Local accommodations and services are available at Jufal, Dunai, Suligad, Sangta, Chhepka, Renchi, Taporicha and Rigmo. Despite remoteness, friendly people are able to supply lodge, hotel and tea-shop facilities with local variety of foodstuffs. Campsites are constructed on the way to stay during trekking. Community managed camp sites are also made on the community land.
High altitude sickness can affect you if elevation is gained too rapidly and without proper acclimatization. The symptoms are -headache, difficulty in sleeping, breathlessness, loss of appetite and general fatigue. If someone develops the symptoms, stop ascending immediately. If symptoms persist, the only proven cure is to descend to a lower elevation.
Entire Dolpa district is divided into two regions i.e. lower and upper. The upper limit of lower Dolpa is up-to Phoksundo Lake of Phoksundo rural municipality. An individual trekking is permitted to trekking up-to Phoksundo Lake. The trans-Himalayan region, which lies at upper Dolpa, is restricted to trekking. A group trekking permission can be issued only through the recognized trekking agency of Nepal.
How to get the Park
One of the following gateways can be mapped out to visit Shey Phoksundo National Park :
- By air: Kathmandu to Nepalganj to Jufal airport Dolpa.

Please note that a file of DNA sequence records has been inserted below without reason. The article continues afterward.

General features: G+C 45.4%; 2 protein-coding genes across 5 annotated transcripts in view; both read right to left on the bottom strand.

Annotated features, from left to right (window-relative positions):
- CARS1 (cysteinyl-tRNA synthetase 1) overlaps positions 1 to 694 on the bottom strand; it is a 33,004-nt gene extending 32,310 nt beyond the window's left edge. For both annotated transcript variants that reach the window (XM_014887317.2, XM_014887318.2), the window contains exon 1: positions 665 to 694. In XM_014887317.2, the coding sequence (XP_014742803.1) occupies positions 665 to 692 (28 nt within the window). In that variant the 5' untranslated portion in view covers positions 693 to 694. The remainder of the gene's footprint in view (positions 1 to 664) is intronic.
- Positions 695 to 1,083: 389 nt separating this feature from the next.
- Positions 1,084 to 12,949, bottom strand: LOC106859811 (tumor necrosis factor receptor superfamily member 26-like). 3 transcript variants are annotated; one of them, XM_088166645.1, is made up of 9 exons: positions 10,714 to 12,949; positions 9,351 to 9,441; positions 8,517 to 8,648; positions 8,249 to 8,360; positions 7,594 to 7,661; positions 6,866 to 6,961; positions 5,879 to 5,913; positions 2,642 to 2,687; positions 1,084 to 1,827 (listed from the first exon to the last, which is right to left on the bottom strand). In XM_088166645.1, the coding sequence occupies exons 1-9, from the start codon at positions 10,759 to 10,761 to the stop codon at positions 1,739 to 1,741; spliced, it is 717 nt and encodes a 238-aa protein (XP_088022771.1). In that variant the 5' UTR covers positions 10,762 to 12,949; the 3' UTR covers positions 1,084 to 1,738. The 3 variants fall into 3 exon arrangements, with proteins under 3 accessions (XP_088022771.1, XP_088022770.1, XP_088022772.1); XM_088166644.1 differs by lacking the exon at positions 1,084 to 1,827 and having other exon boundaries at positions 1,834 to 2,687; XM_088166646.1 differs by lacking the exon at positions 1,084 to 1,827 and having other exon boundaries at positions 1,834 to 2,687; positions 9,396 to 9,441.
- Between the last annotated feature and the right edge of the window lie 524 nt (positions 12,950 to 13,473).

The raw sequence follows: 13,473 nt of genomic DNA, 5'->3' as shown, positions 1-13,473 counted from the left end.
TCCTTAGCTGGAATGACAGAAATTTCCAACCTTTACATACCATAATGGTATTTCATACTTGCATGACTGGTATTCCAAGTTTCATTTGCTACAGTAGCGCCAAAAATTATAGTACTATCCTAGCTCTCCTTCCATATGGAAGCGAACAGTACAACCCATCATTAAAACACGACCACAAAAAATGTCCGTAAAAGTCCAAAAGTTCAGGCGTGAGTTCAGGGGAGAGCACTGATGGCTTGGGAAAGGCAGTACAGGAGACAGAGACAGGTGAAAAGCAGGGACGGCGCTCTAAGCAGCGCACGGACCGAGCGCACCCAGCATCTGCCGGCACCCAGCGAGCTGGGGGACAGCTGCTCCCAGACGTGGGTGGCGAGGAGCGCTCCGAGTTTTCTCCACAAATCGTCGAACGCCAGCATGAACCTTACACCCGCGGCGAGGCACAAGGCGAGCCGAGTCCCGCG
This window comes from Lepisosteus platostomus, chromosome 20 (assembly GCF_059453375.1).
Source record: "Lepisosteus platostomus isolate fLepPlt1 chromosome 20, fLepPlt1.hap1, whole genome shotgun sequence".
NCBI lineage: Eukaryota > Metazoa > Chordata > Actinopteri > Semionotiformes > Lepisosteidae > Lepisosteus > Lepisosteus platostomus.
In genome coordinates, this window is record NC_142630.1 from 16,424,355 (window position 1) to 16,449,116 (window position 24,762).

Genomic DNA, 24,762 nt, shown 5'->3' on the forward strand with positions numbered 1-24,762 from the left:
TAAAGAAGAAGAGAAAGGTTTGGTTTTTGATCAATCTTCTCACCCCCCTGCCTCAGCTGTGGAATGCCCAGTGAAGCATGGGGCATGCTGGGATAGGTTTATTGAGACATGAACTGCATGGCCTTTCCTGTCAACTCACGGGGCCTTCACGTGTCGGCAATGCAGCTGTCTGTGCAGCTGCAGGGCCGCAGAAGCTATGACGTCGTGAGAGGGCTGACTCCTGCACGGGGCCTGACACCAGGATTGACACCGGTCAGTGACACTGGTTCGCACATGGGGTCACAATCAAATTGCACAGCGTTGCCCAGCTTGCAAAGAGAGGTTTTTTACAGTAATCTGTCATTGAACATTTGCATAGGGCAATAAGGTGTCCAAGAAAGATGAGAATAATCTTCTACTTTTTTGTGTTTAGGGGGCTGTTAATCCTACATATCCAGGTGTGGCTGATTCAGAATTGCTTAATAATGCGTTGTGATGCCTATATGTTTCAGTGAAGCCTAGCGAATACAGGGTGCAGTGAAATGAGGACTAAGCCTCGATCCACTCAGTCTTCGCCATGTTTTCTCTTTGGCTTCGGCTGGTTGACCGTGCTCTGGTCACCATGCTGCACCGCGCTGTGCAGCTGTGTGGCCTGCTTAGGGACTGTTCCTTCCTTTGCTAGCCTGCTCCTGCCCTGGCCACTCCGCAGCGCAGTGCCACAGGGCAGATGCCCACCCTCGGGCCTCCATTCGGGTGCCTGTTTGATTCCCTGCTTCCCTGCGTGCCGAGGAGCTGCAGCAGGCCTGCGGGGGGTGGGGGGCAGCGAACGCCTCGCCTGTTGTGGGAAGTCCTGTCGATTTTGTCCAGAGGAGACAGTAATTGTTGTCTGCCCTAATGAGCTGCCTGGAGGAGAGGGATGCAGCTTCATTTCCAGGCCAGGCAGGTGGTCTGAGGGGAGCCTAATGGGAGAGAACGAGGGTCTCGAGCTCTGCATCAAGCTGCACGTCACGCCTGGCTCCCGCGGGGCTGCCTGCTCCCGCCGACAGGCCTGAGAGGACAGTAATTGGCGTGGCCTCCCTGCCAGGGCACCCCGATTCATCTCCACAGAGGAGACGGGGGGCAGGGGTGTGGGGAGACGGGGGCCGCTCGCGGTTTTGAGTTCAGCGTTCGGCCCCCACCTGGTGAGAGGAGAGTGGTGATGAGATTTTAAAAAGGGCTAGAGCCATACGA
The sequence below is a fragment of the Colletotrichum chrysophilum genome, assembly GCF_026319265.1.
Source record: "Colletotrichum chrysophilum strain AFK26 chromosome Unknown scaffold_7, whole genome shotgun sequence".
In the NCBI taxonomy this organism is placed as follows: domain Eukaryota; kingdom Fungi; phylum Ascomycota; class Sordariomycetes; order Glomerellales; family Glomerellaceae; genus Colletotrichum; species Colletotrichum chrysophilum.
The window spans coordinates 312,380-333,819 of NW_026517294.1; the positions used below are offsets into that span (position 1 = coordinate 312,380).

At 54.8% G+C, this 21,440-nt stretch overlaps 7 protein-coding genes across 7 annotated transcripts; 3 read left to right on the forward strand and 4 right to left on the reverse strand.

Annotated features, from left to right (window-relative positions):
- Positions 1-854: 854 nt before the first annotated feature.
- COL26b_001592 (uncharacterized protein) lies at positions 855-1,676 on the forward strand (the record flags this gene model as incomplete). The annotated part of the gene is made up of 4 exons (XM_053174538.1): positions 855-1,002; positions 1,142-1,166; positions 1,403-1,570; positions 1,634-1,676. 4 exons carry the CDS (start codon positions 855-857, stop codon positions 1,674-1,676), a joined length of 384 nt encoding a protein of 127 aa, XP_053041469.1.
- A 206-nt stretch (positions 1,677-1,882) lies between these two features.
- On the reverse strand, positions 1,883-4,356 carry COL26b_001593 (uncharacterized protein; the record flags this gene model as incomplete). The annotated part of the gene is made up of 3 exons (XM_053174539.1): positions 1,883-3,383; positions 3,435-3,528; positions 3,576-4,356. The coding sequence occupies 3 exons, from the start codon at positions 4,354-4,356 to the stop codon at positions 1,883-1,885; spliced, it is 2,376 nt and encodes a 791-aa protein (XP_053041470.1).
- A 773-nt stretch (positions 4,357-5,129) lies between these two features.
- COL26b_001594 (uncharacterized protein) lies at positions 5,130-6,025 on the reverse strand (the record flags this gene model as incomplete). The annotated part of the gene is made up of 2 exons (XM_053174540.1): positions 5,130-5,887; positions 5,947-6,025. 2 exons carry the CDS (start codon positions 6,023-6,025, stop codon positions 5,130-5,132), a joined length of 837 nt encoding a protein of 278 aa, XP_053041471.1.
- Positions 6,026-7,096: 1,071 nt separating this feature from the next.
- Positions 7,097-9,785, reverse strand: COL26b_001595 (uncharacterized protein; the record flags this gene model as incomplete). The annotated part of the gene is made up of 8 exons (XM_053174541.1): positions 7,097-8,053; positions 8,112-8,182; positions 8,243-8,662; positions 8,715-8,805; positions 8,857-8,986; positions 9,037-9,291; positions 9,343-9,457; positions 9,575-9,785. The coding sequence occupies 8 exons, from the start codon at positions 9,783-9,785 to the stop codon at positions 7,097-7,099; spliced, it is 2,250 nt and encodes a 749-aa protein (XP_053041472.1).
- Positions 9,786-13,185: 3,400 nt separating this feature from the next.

- By air: Kathmandu to Nepalganj to Jumla airport Jumla.
- By bus: Kathmandu to Nepalganj to Talubagar, Jajarkot.
- By bus: Kathmandu to Nepalganj to Surkhet to Jumla.
- On foot: Talubagar Jajarkot to Tribeni Dolpa to Tripurakot / Dolpa to Suligad Park HQ.
- On foot: Jumla to Chaurikot Dolpa to Kaigaun /Dolpa to Toijam Park Post.
- On foot: Mustang-Tuchela pass-Chharka-Dho-Numla- Bagala-Phoksundo Lake.
- On foot: Dhorpatan hunting reserve via. Thange passes to Dunai Dolpa to Suligad Park HQ.
- Kathmandu-Nepalgunj-Talcha (Mugu)-Pulu-Kimri-Dolphu
Park Regulations to follow or things to remember
- An entry fee of Rs. 3,000 (Foreigners), Rs. 1,500 (SAARC Nationals), Rs. 100 (Nepali) visitor and Rs. 25 for tourist porter should be paid at designated ticket counter.
- Valid entry permits are available from the National Parks ticket counter at the Nepal Tourism Board, Bhrikuti Mandap, Kathmandu or park entrance gate at Suligad.
- The entry permit is non-refundable, non-transferable and is for a single entry only.
- Entering the park without a permit is illegal. Park personnel may ask for the permit, so visitors are requested to keep the permit with them.
- Get special permit for documentary/filming from the Department of National Parks and Wildlife Conservation (DNPWC).
- Documentary/filming fee of US$ 1,500 (Foreigners), Rs. 50,000 (SAARC Nationals) and Rs. 10,000 (Nepali) should be paid at DNPWC. Additional 25% should be paid while using drone for documentary/filming.
- Drone (UAV) fee is same as documentary/filming fee while using it for other purposes.
- Don’t remove or damage plants and animals. All flora and fauna are fully protected and must not be disturbed.
- Rubbish must be placed out, buried or disposed off in designated areas.
- No one should walk within the park between sunset and sunrise.
- Do respect the cultural and religious sites.
- Camping inside the park should be made only at the designated areas.
- Carry out non biodegradable items such as batteries, plastic bags and bottles.
- Never trek alone, hire a local guide if you can’t find a companion.